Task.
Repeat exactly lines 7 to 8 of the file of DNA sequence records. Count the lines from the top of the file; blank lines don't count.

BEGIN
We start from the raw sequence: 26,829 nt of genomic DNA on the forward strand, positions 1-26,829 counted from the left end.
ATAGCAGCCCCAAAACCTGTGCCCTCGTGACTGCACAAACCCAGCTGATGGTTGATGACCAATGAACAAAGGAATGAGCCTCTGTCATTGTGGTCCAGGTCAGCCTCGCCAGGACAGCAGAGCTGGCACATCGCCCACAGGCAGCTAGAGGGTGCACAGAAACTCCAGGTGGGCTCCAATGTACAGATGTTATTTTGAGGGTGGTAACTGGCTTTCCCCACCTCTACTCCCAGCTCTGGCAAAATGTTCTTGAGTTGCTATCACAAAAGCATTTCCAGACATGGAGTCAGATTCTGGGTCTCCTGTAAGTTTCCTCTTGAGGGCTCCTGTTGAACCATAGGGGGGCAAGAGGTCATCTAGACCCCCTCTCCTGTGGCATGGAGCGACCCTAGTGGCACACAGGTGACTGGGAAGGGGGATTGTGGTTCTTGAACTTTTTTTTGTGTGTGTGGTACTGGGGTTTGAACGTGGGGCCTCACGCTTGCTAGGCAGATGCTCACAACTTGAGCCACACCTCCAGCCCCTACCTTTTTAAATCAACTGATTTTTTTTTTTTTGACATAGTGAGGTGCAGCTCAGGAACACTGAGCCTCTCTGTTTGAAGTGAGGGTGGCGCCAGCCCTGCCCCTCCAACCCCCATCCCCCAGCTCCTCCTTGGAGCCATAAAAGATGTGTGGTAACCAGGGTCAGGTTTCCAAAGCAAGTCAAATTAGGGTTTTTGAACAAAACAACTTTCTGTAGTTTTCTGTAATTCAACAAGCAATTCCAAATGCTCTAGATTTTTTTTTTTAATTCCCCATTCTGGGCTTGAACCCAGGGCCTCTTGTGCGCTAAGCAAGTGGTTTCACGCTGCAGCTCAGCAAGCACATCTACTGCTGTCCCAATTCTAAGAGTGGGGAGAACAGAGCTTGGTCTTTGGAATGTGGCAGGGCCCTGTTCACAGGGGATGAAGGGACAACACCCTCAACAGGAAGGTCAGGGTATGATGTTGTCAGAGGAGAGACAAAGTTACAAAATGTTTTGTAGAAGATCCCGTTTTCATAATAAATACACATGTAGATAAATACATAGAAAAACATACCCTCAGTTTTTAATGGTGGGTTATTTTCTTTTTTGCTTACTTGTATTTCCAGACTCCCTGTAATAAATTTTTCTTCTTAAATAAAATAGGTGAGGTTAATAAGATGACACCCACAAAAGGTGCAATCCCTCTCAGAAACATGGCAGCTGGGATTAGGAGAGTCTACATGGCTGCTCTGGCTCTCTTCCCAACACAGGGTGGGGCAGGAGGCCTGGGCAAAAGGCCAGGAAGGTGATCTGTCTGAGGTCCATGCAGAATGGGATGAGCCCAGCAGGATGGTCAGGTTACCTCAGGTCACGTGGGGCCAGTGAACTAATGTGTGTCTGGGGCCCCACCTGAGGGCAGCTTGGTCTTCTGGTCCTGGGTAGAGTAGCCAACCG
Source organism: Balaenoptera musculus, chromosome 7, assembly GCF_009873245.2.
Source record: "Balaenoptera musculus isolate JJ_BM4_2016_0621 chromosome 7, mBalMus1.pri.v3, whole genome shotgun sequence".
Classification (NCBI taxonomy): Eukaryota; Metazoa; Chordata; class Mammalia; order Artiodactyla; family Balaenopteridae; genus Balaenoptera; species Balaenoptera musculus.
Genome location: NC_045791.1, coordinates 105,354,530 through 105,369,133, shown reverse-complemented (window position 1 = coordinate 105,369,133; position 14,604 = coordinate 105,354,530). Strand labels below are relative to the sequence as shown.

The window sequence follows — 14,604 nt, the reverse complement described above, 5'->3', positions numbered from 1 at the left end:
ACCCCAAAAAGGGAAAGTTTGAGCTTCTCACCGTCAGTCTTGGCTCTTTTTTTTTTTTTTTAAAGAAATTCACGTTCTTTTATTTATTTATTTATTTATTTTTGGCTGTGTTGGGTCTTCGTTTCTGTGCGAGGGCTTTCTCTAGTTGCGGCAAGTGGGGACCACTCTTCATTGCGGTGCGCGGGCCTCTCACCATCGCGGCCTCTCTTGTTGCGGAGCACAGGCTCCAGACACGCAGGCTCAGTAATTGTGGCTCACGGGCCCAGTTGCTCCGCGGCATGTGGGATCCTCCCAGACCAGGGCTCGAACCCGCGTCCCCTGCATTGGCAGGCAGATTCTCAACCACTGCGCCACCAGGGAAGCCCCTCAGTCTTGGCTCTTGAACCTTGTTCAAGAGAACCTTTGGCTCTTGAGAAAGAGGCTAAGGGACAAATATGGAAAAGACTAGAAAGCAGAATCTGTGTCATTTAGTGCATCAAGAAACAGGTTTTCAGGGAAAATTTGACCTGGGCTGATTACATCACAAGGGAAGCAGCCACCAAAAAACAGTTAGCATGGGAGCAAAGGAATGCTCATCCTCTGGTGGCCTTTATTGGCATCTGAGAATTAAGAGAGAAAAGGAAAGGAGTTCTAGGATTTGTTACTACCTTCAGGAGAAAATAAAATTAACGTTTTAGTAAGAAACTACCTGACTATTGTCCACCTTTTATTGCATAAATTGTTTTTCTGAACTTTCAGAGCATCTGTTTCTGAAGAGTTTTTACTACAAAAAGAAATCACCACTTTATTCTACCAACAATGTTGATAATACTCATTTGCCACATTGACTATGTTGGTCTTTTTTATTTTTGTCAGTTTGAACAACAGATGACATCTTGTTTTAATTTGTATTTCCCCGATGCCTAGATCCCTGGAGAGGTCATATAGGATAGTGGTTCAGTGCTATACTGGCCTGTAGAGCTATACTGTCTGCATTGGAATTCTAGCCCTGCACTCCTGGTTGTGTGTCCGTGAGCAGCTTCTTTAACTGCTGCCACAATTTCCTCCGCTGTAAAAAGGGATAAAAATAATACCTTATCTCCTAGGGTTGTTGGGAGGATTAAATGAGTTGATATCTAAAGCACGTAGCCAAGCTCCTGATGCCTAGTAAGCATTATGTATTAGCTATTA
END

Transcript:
The window sequence follows — 14,604 nt, the reverse complement described above, 5'->3', positions numbered from 1 at the left end:
ACCCCAAAAAGGGAAAGTTTGAGCTTCTCACCGTCAGTCTTGGCTCTTTTTTTTTTTTTTTAAAGAAATTCACGTTCTTTTATTTATTTATTTATTTATTTTTGGCTGTGTTGGGTCTTCGTTTCTGTGCGAGGGCTTTCTCTAGTTGCGGCAAGTGGGGACCACTCTTCATTGCGGTGCGCGGGCCTCTCACCATCGCGGCCTCTCTTGTTGCGGAGCACAGGCTCCAGACACGCAGGCTCAGTAATTGTGGCTCACGGGCCCAGTTGCTCCGCGGCATGTGGGATCCTCCCAGACCAGGGCTCGAACCCGCGTCCCCTGCATTGGCAGGCAGATTCTCAACCACTGCGCCACCAGGGAAGCCCCTCAGTCTTGGCTCTTGAACCTTGTTCAAGAGAACCTTTGGCTCTTGAGAAAGAGGCTAAGGGACAAATATGGAAAAGACTAGAAAGCAGAATCTGTGTCATTTAGTGCATCAAGAAACAGGTTTTCAGGGAAAATTTGACCTGGGCTGATTACATCACAAGGGAAGCAGCCACCAAAAAACAGTTAGCATGGGAGCAAAGGAATGCTCATCCTCTGGTGGCCTTTATTGGCATCTGAGAATTAAGAGAGAAAAGGAAAGGAGTTCTAGGATTTGTTACTACCTTCAGGAGAAAATAAAATTAACGTTTTAGTAAGAAACTACCTGACTATTGTCCACCTTTTATTGCATAAATTGTTTTTCTGAACTTTCAGAGCATCTGTTTCTGAAGAGTTTTTACTACAAAAAGAAATCACCACTTTATTCTACCAACAATGTTGATAATACTCATTTGCCACATTGACTATGTTGGTCTTTTTTATTTTTGTCAGTTTGAACAACAGATGACATCTTGTTTTAATTTGTATTTCCCCGATGCCTAGATCCCTGGAGAGGTCATATAGGATAGTGGTTCAGTGCTATACTGGCCTGTAGAGCTATACTGTCTGCATTGGAATTCTAGCCCTGCACTCCTGGTTGTGTGTCCGTGAGCAGCTTCTTTAACTGCTGCCACAATTTCCTCCGCTGTAAAAAGGGATAAAAATAATACCTTATCTCCTAGGGTTGTTGGGAGGATTAAATGAGTTGATATCTAAAGCACGTAGCCAAGCTCCTGATGCCTAGTAAGCATTATGTATTAGCTATTA